By Rebecca Bulnes
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King Tubby has been dead for fifteen years, the victim of a still-unsolved murder in Jamaica, yet he remains among the most respected figures in reggae, credited with the innovations that gave modern-day trance, techno, and hip-hop a sonic heft and deep-bass grooves. Still, he was always a behind-the-scenes string-puller. You'd never find King Tubby in front of a microphone onstage.
Then there's Tubby's baby brother, Leslie Ruddock, a shadowy figure who has settled into solitude in suburban Palm Beach County, resisting any and all attempts to unveil his own unmistakable imprint on reggae music. An electronic genius, by most accounts, who built from scratch the machinery that helped create Jamaican music's most crucial subgenre, Young Tubby -- as he is known by reggae cognoscenti -- goes to absurd lengths to keep his accomplishments under wraps. He has been remarkably successful.
The name King Tubby exemplifies reggae roots. Born Osbourne Ruddock in January 1941, his nickname came not from a weight problem (he was actually quite trim) but for his knowledge of all things electronic, tube amplifiers in particular. While a Google search will turn up hundreds of documents detailing the story of Kingston's Daddy of Dub, not one mentions his baby brother.
Both Ruddock brothers shared a passion for music and uncanny abilities as tinkerers with gadgetry. Anything that could be taken apart -- speakers, amplifiers, telephones, ham radios, television sets -- was studied and put back together. As kids, they would even come to enjoy the small electric shocks they'd get from the transistor radios they messed with.
In the late Fifties, Osbourne Ruddock's career as a repairman blossomed as he became a master of audio mechanics, spending hours rewinding transformers and building tube amplifiers that were bigger, louder, and cleaner than anything ever heard on the island. With a simple home-brewed two-channel mixer, he crafted his own sound system, "King Tubby's Hometown Hi-Fi," a mobile DJ booth that pumped reggae that could be heard for miles. He also began working in a Kingston studio owned by Duke Reid, a former policeman turned record producer. Ruddock's job was cutting discs, mixing and transferring tapes onto the raw vinyl platters. One day, King Tubby accidentally left off most of the vocals from a tune he was mixing. But he loved the sound of his minimalist mistake.
When King Tubby became a well-known engineer/producer, he built his own simple studio. Never proficient on instruments himself, he was a postproduction composer. After the musicians and singers would lay down the basic tracks, he would turn sound-sculptor. A vocal line might pop in for two or three measures, never to appear again. The underpinning bass grid often, without warning, dropped out entirely. A guitar would chop out a few strums, then evaporate. The vacuum left behind gave the music its magical appeal. This fourth dimension was fortified by a mind-warping sense of echo and reverb.
During reggae's golden age of the early Seventies, King Tubby's studio became a launch pad for an assortment of greats. Among his most famous collaborators: producers such as crazy dub surrealist Lee "Scratch" Perry and seminal studio whiz Bunny Lee, singers such as sweet soul crooner Horace Andy, Watty Burnett of the harmony group the Congos, the incomparable Johnny Clarke, original toasters like U-Roy, and melodica master Augustus Pablo. With Pablo, the work was especially fruitful, culminating in 1976's King Tubby Meets Rockers Uptown, early dub's definitive statement.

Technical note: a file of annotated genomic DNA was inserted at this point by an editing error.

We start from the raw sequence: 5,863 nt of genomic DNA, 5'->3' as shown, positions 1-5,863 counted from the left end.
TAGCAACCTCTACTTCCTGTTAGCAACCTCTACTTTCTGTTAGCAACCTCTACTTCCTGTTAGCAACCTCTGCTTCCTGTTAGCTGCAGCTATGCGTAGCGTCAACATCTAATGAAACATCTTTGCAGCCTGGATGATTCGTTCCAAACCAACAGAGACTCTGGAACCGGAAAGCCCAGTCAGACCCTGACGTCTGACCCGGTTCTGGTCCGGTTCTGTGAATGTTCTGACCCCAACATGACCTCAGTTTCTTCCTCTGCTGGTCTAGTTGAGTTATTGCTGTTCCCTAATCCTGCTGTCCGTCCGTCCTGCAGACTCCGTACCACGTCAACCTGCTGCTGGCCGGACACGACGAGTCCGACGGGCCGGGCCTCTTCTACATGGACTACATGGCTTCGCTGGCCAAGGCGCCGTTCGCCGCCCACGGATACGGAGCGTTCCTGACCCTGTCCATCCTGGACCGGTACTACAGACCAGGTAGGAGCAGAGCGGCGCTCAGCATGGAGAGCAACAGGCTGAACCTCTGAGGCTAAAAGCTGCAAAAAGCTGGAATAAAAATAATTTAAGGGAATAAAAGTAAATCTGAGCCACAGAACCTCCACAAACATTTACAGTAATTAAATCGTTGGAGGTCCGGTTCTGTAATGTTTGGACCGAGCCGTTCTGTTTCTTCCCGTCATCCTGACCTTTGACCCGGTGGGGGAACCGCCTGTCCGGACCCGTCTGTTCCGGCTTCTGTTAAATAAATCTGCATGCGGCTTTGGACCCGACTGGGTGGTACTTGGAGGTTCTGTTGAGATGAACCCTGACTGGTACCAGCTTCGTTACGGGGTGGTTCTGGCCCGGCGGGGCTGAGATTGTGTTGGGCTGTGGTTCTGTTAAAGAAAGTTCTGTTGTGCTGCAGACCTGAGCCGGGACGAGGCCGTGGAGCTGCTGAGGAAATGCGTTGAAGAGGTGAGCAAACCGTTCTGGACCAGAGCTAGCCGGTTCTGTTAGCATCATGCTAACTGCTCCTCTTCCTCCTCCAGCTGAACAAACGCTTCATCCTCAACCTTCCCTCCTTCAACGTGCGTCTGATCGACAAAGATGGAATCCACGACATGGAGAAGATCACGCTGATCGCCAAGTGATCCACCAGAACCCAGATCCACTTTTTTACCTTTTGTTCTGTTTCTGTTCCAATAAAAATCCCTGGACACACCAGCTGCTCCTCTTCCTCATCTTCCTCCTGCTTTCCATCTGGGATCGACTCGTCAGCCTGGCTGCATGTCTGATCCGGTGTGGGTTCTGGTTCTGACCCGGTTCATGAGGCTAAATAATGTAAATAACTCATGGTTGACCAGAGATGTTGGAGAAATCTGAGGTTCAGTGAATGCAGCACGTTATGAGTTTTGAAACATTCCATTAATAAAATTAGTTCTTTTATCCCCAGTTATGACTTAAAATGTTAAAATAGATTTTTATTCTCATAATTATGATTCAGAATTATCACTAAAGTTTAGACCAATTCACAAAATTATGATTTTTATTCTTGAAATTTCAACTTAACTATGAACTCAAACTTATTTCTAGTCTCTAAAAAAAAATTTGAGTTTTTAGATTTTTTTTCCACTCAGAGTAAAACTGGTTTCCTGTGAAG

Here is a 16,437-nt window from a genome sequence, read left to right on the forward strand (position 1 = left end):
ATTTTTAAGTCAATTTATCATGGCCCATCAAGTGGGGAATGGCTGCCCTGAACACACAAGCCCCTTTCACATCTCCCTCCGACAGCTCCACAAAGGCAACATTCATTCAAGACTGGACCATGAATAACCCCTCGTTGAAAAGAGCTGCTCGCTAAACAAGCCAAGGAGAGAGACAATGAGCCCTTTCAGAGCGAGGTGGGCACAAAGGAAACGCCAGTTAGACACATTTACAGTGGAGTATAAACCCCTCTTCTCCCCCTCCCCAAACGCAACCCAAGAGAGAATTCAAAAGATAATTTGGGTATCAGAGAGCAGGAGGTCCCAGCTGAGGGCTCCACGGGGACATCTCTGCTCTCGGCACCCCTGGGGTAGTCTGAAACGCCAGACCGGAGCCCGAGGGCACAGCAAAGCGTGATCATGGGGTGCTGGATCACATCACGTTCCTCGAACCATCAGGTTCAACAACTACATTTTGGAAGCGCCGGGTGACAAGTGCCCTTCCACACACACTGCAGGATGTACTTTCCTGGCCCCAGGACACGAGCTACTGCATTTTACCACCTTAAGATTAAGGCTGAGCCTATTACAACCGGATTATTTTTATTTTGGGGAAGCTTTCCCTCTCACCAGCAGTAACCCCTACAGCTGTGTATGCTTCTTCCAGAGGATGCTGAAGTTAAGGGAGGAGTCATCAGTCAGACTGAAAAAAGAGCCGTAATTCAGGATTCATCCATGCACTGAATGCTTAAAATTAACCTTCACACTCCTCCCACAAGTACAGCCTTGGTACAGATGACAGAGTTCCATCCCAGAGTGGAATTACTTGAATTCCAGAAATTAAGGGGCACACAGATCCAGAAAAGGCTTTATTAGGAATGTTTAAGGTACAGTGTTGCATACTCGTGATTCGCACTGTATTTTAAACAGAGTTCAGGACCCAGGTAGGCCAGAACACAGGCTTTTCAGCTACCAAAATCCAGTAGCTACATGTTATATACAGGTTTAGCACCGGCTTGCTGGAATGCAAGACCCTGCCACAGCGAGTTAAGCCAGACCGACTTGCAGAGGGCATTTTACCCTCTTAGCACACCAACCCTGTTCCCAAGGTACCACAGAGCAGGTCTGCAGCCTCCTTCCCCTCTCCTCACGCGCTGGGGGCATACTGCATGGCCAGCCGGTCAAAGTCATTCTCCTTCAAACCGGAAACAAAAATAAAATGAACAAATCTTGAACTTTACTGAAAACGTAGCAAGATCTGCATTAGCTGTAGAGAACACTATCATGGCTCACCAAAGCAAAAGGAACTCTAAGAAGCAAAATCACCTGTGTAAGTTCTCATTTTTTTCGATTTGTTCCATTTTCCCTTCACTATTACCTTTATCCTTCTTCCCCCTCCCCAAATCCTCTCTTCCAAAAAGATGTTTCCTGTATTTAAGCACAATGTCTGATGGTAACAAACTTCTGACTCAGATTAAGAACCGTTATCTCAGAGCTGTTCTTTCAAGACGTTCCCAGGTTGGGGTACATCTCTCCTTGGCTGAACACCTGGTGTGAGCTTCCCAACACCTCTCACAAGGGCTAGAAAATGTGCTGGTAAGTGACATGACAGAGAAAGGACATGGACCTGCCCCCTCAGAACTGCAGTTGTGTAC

Last year, London's prestigious newspaper Guardian/Observercalled King Tubby's 1971 discovery of dub one of "50 moments that shaped musical history [and] changed our lives," crediting him for "creating the template for modern dance music." Two years ago, The Source magazine named King Tubby "the don of hip-hop."
Like his kingly brother -- rarely quoted, described by friends, family, protégés, and associates as a nice but extremely private man -- Leslie Ruddock has spent his 58 years avoiding any sort of publicity. Regardless, after a series of unanswered calls and ignored messages, on one bright afternoon in early January, the man often called "Young Tubby" answers the phone at his home in suburban Boynton Beach. He doesn't sound at all pleased. In fact, he begins with an animated, don't-you-know-who-I-am? rant.
"My brother was the King!" Ruddock shouts into the receiver. "The world famous -- internationally famous -- UNIVERSALLY FAMOUS!!!-- King Tubby!
"So if you want an interview, come up with a big fat check," Ruddock thunders. "And I'm not talking about $1000 or so, I'm talking big money. 'Cause Tubby's is a big name."
After remaining in the deep background during one of reggae's most important sagas, isn't Leslie Ruddock interested -- even slightly -- in having his story told? Setting the record straight?
"No," he says after a millisecond's pause. "I don't want to bother with that unless I see some money. The record's straight the way it is."
But behind his sonorous voice -- which sounds like it belongs to a smooth soul singer instead of a semiretired radio repairman -- a kindness starts spiraling out from behind the gruffness, and against his will, the tales squeak through.